Published online by Cambridge University Press: 03 November 2009
When I began work on this project several years ago the study of elections was, to borrow the words of François Furet, ‘a poor relation of revolutionary historiography’. Despite the vast amount of time and ingenuity devoted to the franchise and voting during the French Revolution, electoral issues were attracting little attention from scholars, who were otherwise engaged with ideological and cultural matters. Once the development of citizenship was placed on the historical agenda, however, the revolutionary apprenticeship in democracy began to excite much more interest; elections finally began to receive the consideration they deserve. Patrice Gueniffey, a pupil of Furet, has recently published the first monograph on the electoral history of the Revolution and a research group devoted to pursuing the subject further has started to meet on a regular basis in Paris. I may have set out as something of a lone researcher in this area, but I soon encountered a host of fellow-travellers along the way, to whom I owe an enormous debt.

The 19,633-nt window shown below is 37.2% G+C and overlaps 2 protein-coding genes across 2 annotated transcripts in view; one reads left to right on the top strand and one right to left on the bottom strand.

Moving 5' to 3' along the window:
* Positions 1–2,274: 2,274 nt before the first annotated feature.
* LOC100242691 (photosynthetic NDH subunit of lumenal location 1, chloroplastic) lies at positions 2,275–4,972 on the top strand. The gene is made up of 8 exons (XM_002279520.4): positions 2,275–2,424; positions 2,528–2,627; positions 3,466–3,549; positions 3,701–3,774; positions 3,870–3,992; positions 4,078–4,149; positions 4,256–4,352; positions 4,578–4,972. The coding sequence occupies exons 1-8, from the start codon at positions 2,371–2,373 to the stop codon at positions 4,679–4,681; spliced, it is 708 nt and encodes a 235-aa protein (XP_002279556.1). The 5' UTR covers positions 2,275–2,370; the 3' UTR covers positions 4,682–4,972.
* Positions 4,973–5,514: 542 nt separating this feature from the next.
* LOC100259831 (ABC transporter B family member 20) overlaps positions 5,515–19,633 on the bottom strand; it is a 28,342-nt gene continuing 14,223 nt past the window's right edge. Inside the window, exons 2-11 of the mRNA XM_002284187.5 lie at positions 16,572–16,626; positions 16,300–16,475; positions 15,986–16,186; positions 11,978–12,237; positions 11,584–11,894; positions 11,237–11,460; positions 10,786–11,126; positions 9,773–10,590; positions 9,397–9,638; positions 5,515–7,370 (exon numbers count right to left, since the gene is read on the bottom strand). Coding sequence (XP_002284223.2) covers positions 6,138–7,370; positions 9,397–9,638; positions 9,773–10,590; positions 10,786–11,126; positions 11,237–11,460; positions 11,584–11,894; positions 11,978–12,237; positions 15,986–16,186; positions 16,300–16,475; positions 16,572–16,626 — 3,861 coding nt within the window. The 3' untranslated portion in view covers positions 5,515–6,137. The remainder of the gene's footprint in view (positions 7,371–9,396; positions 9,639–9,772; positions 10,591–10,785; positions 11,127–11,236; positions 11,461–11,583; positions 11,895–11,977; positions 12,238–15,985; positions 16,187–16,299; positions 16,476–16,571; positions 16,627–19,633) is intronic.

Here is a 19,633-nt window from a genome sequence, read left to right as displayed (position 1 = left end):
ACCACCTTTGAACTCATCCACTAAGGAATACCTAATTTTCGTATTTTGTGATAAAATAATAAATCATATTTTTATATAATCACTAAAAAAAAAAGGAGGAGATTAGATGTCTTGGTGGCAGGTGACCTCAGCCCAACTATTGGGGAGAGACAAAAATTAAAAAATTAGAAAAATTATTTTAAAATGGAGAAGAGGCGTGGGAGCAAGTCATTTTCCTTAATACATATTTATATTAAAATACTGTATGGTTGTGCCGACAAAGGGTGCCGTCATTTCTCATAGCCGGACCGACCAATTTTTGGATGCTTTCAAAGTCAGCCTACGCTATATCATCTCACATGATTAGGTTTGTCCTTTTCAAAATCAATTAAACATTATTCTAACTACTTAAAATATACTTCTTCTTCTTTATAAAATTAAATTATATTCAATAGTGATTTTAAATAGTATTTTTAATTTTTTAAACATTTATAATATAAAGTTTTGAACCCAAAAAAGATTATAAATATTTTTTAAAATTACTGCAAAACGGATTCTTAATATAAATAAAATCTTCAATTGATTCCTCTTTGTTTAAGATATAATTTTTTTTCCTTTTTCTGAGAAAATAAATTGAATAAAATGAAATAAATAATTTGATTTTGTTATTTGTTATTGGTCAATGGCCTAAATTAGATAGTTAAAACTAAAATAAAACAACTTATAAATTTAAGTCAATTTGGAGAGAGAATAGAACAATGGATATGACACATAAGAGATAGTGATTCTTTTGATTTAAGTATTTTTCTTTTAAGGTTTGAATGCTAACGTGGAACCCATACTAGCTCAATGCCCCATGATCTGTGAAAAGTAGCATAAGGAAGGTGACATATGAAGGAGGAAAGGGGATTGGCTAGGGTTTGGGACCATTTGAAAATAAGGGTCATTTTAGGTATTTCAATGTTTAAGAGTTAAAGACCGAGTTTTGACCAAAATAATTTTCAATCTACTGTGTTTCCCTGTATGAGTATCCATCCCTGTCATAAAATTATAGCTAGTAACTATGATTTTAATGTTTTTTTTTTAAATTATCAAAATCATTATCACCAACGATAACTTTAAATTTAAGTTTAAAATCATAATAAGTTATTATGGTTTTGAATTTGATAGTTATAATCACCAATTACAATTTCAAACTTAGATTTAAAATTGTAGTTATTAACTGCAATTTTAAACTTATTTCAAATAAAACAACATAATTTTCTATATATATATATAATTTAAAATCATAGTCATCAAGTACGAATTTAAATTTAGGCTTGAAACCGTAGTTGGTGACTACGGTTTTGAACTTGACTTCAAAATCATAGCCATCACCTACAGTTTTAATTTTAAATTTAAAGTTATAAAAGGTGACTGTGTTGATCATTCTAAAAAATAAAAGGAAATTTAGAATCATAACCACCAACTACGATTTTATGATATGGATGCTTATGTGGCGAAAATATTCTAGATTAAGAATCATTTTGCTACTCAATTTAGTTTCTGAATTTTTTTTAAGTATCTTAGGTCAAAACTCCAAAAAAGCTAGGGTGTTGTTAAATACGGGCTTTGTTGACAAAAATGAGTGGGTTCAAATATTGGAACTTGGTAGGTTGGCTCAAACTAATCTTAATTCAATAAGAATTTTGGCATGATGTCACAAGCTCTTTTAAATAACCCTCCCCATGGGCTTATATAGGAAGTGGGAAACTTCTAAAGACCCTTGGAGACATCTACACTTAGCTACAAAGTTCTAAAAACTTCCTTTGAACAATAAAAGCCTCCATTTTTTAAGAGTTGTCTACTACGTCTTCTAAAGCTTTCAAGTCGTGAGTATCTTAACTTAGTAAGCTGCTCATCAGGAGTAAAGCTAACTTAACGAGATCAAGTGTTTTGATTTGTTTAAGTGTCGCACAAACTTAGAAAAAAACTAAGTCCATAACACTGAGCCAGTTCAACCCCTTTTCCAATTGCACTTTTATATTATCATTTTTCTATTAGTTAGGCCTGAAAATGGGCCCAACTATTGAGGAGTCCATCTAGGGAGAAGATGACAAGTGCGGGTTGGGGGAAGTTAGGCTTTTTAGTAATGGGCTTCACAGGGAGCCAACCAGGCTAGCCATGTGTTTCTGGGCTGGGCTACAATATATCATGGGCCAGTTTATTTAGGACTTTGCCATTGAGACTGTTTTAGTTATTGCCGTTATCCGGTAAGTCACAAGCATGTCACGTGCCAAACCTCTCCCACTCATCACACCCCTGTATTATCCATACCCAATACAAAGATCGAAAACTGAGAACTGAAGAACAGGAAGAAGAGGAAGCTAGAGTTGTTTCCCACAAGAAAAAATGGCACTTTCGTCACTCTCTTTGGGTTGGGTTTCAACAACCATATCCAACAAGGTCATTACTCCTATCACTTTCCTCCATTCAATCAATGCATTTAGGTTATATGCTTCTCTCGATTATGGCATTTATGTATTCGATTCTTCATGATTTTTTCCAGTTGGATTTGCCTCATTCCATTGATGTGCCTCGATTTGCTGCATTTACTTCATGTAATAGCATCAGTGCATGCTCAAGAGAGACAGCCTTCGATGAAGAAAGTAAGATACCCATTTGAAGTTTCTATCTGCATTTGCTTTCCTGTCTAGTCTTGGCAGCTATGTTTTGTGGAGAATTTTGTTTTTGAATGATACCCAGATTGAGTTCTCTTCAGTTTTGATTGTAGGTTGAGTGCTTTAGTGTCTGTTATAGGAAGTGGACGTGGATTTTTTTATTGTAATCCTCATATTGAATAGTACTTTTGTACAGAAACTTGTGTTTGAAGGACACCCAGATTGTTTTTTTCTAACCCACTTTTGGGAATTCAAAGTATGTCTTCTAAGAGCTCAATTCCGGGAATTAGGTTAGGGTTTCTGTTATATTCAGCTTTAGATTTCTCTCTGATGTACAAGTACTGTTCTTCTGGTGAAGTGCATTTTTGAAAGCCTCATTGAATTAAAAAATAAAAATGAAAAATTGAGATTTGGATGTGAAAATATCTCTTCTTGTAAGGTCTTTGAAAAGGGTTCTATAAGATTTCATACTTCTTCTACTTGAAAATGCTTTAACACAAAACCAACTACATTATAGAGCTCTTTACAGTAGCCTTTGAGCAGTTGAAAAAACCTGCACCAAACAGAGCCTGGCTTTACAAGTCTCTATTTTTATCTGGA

At first sight it seems curious that a country which not only pioneered democratic elections in the modern world, but also initiated their scientific study, should have overlooked this vital phase of its own past for so long. Some early soundings were taken under the aegis of Alphonse Aulard, in the wake of the first centenary of the Revolution and the consolidation of the Third Republic. The elections to the Estates General of 1789 stimulated a good deal of research, as did the creation of the National Convention in 1792 and the constitutional referenda of 1793 and 1795.